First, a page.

The cornerstone of this building was laid on July 4, 1877, or 10 years after the first third of the courthouse was erected, and bears the inscription “July 4, A.L. 5877.”  The A.L. stands for Anno Lucis, or Year of Light, a dated used by Freemasons to indicate the number of years that have elapsed since 4000 B.C., which is assumed to be the date the Ten Commandments were revealed to Moses.  Thus, 4000 is added to the date 1877 to arrive at A.L. 5877.
At the time it was built, the courthouse was described as “a neat and commodious one,”  reflecting credit on the community and the county.  While the county seat of Clayton County changed several times in 20 years, it has been located at Elkader since 1860.  Some of the early court records date back to 1838, or more than eight years before Iowa became a state.  Located in a park overlooking the Turkey River, the red brick Clayton County Courthouse with its white trim, truncated hip roof, and railed widow walk are typical of an earlier era.  The front windows are round arched and the cornice is bracketed.
The cupola was expanded in 1896 to include a clock tower.  The cost of constructing the tower--$$1,120—was paid for by the county, as was the 800-pound bell, which cost $190, but the clock, costing $550, was purchased by citizens of Elkader.  The tower stands approximately 45 feet above the courthouse roof and is 16 feet square at the base.  It is surrounded by a four-foot-wide walk. 
A concrete parking lot was added in 1936 and enlarged in the 1960’s.  The courtroom was remodeled in the 1950’s and again in 1974.  A new entrance was added to the building in 1971 and the exterior was sand-blasted and tuck-pointed.  The clock tower was repaired and painted in 1974.
A Civil War monument, dedicated May 30, 1919, stands before one side of the courthouse.  Memorial Day services are held here each year.
Until July 1975, Clayton County was the only county in Iowa with two county homes—one primarily for mental patients, the other for indigents.  At that time, new quarters were completed for these residents and the old Clayton County Mental Health Institute, built in 1897, was remodeled for a county office building.  The brick and stone, two-story building is located about three blocks from the courthouse and now houses some of the county offices formerly located in the courthouse, courthouse annex, and rented space.  The old brick courthouse annex was then leased to the Elkader Historical Society.
The history of the splendid stone bridge near the courthouse at Elkader is also of interest.  Prior to construction of the bridge, the Turkey River, about 90 miles in length, had been spanned at this point by several double iron trusses of the Truesdale patent.  These bridges became defective and required frequent repairs.  This location was considered suitable for a stone arch bridge which would be permanent and would avoid the heavy annual expense of replanking the floor of either an iron or wooden bridge.  In addition, Cole’s quarry, near town, was able to provide sufficient magnesium limestone of fine quality, free from all imperfections and resistant to the action of frost and water.  Furthermore, bids received by the board of supervisors were higher for an iron bridge than for the stone bridge.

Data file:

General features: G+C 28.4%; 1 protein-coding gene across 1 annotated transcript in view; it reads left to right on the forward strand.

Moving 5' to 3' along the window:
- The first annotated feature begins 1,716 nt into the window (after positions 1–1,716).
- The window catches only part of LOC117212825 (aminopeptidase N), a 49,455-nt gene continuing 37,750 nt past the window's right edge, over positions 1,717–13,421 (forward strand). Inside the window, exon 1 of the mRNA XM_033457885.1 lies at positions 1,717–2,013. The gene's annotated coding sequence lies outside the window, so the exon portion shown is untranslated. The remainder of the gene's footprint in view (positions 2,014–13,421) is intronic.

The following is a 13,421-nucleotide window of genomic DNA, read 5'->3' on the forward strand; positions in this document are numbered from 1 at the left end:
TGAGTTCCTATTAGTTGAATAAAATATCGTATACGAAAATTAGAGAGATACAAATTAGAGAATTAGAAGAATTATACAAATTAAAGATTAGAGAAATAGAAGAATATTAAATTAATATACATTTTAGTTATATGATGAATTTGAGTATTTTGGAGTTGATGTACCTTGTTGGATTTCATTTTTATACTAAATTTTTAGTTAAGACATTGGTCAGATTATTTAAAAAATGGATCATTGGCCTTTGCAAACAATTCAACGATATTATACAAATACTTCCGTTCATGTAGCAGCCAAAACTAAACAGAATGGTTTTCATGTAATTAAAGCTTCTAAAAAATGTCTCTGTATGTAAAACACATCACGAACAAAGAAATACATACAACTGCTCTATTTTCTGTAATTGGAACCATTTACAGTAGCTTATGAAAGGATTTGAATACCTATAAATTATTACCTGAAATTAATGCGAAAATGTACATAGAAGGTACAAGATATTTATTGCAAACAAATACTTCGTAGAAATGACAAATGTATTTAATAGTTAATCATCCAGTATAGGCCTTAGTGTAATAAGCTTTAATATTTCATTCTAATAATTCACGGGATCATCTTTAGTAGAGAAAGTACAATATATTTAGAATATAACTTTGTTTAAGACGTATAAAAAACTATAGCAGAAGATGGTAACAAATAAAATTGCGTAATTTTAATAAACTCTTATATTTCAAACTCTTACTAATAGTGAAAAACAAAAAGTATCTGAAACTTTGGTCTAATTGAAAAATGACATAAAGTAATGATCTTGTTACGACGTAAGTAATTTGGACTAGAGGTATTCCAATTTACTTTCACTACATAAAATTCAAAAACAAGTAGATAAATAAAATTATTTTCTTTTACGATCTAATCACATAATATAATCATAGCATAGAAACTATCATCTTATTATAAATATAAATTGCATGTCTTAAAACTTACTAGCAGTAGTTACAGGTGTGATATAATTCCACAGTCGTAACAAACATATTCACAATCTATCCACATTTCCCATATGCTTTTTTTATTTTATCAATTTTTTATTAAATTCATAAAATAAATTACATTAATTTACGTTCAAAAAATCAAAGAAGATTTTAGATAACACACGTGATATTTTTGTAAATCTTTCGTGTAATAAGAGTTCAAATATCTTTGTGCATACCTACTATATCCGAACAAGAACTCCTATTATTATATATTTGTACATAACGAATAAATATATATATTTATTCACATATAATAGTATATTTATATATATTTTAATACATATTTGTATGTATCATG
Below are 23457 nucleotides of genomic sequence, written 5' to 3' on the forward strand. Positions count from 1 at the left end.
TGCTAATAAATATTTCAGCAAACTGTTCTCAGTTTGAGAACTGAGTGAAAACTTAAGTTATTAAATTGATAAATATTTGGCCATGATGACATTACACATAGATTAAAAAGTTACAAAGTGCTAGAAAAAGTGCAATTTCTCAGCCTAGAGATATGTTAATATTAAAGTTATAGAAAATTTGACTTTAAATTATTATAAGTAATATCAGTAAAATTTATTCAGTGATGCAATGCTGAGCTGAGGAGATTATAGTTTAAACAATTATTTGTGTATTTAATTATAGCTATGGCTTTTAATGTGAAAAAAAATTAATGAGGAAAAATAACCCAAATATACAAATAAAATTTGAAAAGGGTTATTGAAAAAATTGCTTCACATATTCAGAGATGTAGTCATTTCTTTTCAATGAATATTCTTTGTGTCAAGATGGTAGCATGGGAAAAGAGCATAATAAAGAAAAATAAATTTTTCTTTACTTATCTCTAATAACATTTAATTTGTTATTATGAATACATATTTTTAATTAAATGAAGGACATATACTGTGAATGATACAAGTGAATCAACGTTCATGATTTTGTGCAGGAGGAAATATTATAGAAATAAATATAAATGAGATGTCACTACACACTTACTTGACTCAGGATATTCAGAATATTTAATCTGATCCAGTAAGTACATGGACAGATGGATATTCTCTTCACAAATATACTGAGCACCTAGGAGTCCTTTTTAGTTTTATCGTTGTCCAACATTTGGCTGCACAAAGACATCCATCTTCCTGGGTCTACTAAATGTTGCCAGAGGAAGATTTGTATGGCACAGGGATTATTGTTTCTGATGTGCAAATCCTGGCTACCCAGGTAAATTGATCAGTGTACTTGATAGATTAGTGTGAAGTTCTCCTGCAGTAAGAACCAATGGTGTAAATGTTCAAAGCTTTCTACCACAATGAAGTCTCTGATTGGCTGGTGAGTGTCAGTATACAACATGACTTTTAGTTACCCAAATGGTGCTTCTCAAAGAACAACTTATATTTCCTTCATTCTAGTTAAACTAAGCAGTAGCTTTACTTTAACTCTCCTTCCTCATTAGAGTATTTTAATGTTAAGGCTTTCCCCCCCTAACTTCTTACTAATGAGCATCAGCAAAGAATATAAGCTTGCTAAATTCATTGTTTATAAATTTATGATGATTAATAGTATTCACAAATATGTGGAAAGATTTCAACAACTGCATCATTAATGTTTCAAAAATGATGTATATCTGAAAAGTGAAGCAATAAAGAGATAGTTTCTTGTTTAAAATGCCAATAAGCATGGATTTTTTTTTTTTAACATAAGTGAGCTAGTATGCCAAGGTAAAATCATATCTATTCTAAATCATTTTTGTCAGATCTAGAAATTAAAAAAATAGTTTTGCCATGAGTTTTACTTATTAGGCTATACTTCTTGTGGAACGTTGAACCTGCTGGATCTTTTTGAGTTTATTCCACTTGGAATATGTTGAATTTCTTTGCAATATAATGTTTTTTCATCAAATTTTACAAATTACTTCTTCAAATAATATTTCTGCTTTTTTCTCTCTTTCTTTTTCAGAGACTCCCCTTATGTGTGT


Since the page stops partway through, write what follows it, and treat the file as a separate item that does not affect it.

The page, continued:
The bridge contract was awarded in 1889 to Byrne and Blade, stone masons and contractors from Dubuque, for $13,000.  The designer was M. Tschirgi, Jr., who had also engineered the high bridge at Dubuque.  The plans called for two spans, each 84 feet in the clear, with a center pier 19 feet wide at the foundation.  Other dimensions were:  clear height of each arch, 27.9 feet; outside width of bridge, 34 feet; clear width of bridge, 30 feet; total length of bridge, 346 feet. 
Work was begun on the bridge in August, and it took nine months to complete it.  A total of 4,161 cubic yards of material went into the bridge.  Its estimated weight is 18,618,255 pounds or 9,309 tons.  The difficult and dangerous work was completed with any accident.
The Elkader bridge was claimed to be “the finest and longest stone arch highway bridge in the State, or in fact anywhere west of the Mississippi River.”

Both the stone bridge and the Clayton County Courthouse at Elkader have been placed on the National Register of Historic Places.


~Excerpt from: The Counties and Courthouses of Iowa, by LeRoy G. Pratt, Copyright 1977, First Edition
~Transcribed for Clayton co. IAGenWeb by Linda Ziemann